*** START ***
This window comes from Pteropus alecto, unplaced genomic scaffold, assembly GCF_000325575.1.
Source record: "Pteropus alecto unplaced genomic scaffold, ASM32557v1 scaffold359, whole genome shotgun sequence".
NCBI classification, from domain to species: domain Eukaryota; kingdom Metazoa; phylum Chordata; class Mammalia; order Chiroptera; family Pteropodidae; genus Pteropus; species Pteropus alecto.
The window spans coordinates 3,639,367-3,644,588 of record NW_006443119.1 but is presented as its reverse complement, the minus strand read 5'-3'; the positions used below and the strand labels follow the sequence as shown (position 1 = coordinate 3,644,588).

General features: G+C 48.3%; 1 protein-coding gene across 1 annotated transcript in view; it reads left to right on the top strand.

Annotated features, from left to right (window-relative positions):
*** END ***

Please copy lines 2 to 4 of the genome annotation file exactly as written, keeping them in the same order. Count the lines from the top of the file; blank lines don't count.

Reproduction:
Source record: "Pteropus alecto unplaced genomic scaffold, ASM32557v1 scaffold359, whole genome shotgun sequence".
NCBI classification, from domain to species: domain Eukaryota; kingdom Metazoa; phylum Chordata; class Mammalia; order Chiroptera; family Pteropodidae; genus Pteropus; species Pteropus alecto.
The window spans coordinates 3,639,367-3,644,588 of record NW_006443119.1 but is presented as its reverse complement, the minus strand read 5'-3'; the positions used below and the strand labels follow the sequence as shown (position 1 = coordinate 3,644,588).